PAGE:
With Delhi University cutoffs set to take over newspaper headlines across the country, become the punch line of corny jokes and contribute significantly to the Internet meme industry as it does every year, one has to wonder what impact these sky-high cutoffs have on aspirants and students of the university alike. Do students in the eleventh and twelfth get driven with ambition to get that 98% or just simply throw in the towel and resort to private universities or foreign education if they can afford it? On the other hand do students on the other side of the cutoff look back on their time in DU and feel that all the hard work was worth it in the end or that DU has failed to meet their expectations on every note? The answers to both of these questions may be subjective but they do help one to decide whether DU is indeed the ‘number 1 university of the country’ as they used to so proudly declare on their official website, and is implied by their rising cutoffs every year.
With the exception of some, it is pretty well known that most of the colleges still promote an archaic era of education whether it is the outdated material they teach in certain courses or the state of their classrooms and campuses. Most colleges do not provide any exposure to students in terms of encouraging extra curricular activities, foreign exchange programs or research work but instead penalise them in Internal Assessments giving them a flat zero out of five for lack of attendance or not scheduling retests on any grounds whatsoever.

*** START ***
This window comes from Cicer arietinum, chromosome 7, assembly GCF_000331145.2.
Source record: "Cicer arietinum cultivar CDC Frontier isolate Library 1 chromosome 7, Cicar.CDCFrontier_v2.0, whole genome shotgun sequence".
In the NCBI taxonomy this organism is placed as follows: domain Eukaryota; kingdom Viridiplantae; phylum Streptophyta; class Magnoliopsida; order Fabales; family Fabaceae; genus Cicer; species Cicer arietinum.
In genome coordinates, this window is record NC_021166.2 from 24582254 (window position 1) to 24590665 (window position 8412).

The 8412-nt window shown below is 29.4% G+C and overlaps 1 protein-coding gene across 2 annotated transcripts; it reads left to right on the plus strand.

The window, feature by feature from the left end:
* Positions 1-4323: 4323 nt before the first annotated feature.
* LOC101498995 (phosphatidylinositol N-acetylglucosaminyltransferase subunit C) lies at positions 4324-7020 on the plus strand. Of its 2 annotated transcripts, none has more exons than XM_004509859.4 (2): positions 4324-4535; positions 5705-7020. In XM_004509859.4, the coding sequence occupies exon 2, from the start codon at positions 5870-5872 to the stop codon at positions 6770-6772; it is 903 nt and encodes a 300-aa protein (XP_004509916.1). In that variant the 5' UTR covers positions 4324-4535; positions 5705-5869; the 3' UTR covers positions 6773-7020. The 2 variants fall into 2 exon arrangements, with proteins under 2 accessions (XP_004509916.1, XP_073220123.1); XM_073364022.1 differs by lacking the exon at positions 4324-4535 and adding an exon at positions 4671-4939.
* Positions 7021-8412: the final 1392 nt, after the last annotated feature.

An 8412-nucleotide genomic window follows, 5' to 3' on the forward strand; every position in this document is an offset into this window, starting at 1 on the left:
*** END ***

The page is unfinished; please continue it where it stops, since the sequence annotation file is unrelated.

There are always students in DU who are seen in college once in a blue moon who cite these very reasons for hating college life and wishing they were elsewhere but every college society or friend circle has an equal (if not larger) number of individuals whose love for the university and pride to be a part of it increases every year. These optimists embrace the freedom given to them by joining new societies every year in order to explore different fields and develop their skill sets, set realistic expectations of what the education offers and as a result find themselves performing a lot better than others. The fact that they study in classes filled with school toppers and academic over-achievers further motivates these individuals to study harder and do better. Furthermore they constantly remind themselves of the brand value that the university and its colleges carry which is what causes them to believe that the hard work and effort they put in one, two or even three years ago was indeed worth it.
It is one thing to feel pride in being a part of the ‘number 1 University of the country’ but it is quite another matter when it comes to the university preparing its students for the challenges of life after college. It is important for the educationists behind DU to think more pragmatically in terms of how global and relevant an education is being provided to the students and how well-rounded the individual who passes out of DU after three years of college actually is. If that is achieved then more and more students will be motivated to work towards securing that 98% and the students who constantly criticise and complain about the system cannot deny that three years of DU did not have a positive impact on their growth and development as individuals.
Image credits: www.hindustantimes.com